Again, the story tells us not to make celebrations when the non Jewish neighbors are in mourning. Especially in this modern-day case, when the queen herself was very good to her Jewish subjects.
Rabbi Weiss brings another incident from a very interesting Halacha. In the temple era, Kohens and Levites were divided into 24 shifts, each of which served for one week of a 24 week cycle in the Temple. This meant that every Kohen and Levite had the opportunity to serve in the Temple for 2 weeks each year. Corresponding to these 24 shifts were 24 groups of Israelites; on each group’s specific week, its members would gather in their local city to pray and fast that the service of the Kohens and Levites should be accepted favorably by G-d.
Now, the Talmud says that they wouldn’t fast on Friday or on Sunday. Why not?
They didn’t fast on Friday to honor Shabbos; it would be inappropriate to welcome Shabbos while fasting. But why didn’t they fast on Sunday? Rabbi Yochanan says, “Because of the Christians.” Among Christians, Sunday is a day of celebration, so the image of Jews fasting on Sunday could offend their sensitivities.
Once again, we see how careful the Jewish people always were to avoid any behavior that might be interpreted as an affront to the gentiles around them.
Therefore, Rabbi Weiss came to the conclusion that it would be appropriate to delay the event.
The Last Mitzvos
The source for the commandment to write a Torah scroll comes from this week’s Torah portion, Vayelech. It is the final commandment of the Torah: “And now, write for yourself this song” (31:19).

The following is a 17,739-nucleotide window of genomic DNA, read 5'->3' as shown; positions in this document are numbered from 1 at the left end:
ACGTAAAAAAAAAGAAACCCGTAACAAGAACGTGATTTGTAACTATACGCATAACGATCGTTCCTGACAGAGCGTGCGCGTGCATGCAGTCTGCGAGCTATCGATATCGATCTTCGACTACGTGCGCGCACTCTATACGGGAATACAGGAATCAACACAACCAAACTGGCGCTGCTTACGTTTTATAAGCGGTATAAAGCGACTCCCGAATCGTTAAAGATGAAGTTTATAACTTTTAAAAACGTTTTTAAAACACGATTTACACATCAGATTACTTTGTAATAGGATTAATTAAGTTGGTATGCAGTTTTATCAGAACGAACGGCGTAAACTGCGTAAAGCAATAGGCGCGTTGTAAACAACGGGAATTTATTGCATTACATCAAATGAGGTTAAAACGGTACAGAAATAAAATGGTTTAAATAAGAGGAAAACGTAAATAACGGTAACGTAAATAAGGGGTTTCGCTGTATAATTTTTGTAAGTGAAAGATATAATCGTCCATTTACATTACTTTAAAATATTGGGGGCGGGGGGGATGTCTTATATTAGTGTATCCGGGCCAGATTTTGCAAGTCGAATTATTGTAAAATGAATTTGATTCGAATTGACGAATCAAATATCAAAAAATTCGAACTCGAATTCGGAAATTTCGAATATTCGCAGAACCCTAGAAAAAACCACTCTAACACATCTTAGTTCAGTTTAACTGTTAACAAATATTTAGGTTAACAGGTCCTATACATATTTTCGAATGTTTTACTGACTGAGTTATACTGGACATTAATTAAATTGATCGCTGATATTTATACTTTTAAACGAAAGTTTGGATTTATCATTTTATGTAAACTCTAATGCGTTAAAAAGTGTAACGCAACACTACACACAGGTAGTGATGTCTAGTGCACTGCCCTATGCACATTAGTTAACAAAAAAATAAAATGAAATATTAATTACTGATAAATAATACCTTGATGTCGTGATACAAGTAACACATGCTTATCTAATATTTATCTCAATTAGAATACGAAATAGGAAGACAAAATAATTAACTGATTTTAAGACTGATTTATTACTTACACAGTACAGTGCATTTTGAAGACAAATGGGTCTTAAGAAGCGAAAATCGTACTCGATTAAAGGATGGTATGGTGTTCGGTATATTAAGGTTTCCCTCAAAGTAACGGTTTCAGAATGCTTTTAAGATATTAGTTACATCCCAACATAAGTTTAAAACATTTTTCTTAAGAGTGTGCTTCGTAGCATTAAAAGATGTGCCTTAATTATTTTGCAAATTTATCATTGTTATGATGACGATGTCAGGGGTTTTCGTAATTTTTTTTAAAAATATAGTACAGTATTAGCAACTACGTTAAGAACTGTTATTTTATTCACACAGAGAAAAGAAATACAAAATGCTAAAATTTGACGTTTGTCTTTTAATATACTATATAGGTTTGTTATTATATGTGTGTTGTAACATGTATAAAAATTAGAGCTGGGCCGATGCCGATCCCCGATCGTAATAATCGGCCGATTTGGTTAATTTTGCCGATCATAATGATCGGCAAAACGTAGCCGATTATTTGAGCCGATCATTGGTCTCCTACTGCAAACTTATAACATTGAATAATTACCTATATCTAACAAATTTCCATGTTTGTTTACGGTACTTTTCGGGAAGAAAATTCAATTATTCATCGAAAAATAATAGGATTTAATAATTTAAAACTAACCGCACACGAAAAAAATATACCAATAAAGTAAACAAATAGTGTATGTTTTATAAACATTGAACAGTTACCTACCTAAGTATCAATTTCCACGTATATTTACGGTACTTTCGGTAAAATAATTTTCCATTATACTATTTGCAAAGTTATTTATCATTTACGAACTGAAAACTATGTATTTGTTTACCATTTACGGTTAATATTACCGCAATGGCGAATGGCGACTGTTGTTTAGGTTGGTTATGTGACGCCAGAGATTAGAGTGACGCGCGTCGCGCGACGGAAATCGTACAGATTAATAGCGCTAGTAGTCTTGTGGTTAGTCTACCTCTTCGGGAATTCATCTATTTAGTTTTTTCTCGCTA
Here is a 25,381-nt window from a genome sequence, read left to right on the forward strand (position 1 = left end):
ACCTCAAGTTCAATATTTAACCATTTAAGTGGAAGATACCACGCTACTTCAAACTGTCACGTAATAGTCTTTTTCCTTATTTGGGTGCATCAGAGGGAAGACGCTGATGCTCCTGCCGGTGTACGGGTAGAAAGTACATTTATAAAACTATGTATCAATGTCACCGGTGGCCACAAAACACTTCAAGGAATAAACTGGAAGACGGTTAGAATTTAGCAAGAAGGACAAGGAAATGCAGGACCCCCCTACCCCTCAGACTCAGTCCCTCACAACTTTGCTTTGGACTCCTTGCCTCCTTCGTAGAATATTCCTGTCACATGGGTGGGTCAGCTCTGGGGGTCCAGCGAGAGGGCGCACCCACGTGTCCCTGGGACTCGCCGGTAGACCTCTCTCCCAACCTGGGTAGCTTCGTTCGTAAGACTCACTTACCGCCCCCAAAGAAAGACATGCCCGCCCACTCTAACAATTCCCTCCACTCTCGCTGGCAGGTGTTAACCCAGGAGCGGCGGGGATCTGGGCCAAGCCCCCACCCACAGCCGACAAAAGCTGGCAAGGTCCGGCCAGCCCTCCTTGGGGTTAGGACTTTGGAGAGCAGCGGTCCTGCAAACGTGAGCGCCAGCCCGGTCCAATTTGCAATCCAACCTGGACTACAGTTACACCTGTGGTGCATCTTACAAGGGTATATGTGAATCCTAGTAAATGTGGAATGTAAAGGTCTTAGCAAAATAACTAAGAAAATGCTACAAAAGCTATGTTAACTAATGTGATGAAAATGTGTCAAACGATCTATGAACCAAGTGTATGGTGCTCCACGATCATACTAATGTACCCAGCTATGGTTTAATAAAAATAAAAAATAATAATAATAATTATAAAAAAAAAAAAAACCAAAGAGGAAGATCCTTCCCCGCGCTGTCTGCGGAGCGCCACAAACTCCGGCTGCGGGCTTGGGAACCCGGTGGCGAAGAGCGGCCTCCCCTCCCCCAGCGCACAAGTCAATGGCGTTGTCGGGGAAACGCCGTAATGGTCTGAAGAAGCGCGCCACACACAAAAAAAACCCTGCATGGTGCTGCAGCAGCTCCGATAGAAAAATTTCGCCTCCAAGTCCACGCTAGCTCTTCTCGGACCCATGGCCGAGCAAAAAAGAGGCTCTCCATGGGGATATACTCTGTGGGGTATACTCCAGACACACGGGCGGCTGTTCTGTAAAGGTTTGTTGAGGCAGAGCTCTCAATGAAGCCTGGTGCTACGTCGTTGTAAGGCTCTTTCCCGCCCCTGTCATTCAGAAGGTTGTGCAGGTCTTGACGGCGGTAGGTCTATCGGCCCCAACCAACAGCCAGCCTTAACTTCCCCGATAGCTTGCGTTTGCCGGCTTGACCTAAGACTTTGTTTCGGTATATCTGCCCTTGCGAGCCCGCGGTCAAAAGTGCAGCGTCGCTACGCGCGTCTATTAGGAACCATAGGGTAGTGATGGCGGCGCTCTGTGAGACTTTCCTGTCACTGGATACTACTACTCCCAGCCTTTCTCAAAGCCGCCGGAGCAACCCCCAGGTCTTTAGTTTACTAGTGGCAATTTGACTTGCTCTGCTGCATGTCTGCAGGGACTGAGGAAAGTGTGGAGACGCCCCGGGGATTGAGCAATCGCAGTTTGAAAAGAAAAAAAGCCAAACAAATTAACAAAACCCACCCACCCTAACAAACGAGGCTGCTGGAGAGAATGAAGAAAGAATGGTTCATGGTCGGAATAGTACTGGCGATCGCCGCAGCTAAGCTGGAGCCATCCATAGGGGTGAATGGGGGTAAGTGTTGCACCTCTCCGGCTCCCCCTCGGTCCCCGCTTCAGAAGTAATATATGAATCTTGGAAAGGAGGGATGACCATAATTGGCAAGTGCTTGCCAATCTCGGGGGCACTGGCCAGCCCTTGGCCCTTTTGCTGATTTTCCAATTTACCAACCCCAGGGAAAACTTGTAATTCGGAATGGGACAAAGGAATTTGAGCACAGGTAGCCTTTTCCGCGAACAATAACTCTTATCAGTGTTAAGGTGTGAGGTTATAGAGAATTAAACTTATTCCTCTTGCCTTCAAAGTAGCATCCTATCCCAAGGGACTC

The Talmud says based on this verse that even if one inherited a Torah scroll from his ancestors, he should endeavor to write a new one himself; indeed, Jewish law rules that every person has this obligation.
Today, this commandment can be fulfilled by purchasing printed books of the Torah, but there is, no doubt, great merit in writing a real Torah scroll as well. However, it’s quite an expensive endeavor; the scroll itself costs some $60,000, plus the expenses of the celebration and the Torah’s ornaments. Most people don’t have the opportunity to fulfill this commandment on their own.
Now, there’s another commandment in this week’s portion, one which is not very well known — the mitzvah of Hakhel.
Every 7th year, at the close of the sabbatical year, a special gathering would be held in the Holy Temple in Jerusalem. Every single Jew was expected to participate — man, woman, and child. The entire Jewish people would gather into the Temple courtyard, and the king would read special selections from the book of Deuteronomy.
The goal of the gathering, the Torah says, is “In order that they hear and study and fear the L-rd your G-d, and observe all the words of this Torah.”
It was a moment to re-experience the giving of the Torah at Mount Sinai. At the giving of the Torah, the entire Jewish people stood in unison to receive G-d’s gift. Similarly, every 7 years, the entire Jewish people would gather once more to relive that experience.
It may not have been exactly like the giving of the Torah, but a moment when the entire Jewish people gathered with the king in Jerusalem was, no doubt, a very momentous occasion.
This is also reflected in the fact that the event was held at the end of the Sabbatical year. Throughout the entire previous year, all the farmers, i.e., everyone, abstained from working their lands. What did they do instead? They studied Torah and strengthened their observance. By the time they reached Jerusalem for the Hakhel gathering, they were emotionally and intellectually ready to once again re-accept the torah.
This past year was a Sabbatical year in the land of Israel, which means that this year marks the time for Hakhel. The Rebbe explained that although we do not have a Holy Temple or a king, the mitzvah can still be fulfilled in a spiritual sense. By gathering here in shul, studying Torah together and inspiring each other, we become Hakhel participants as well.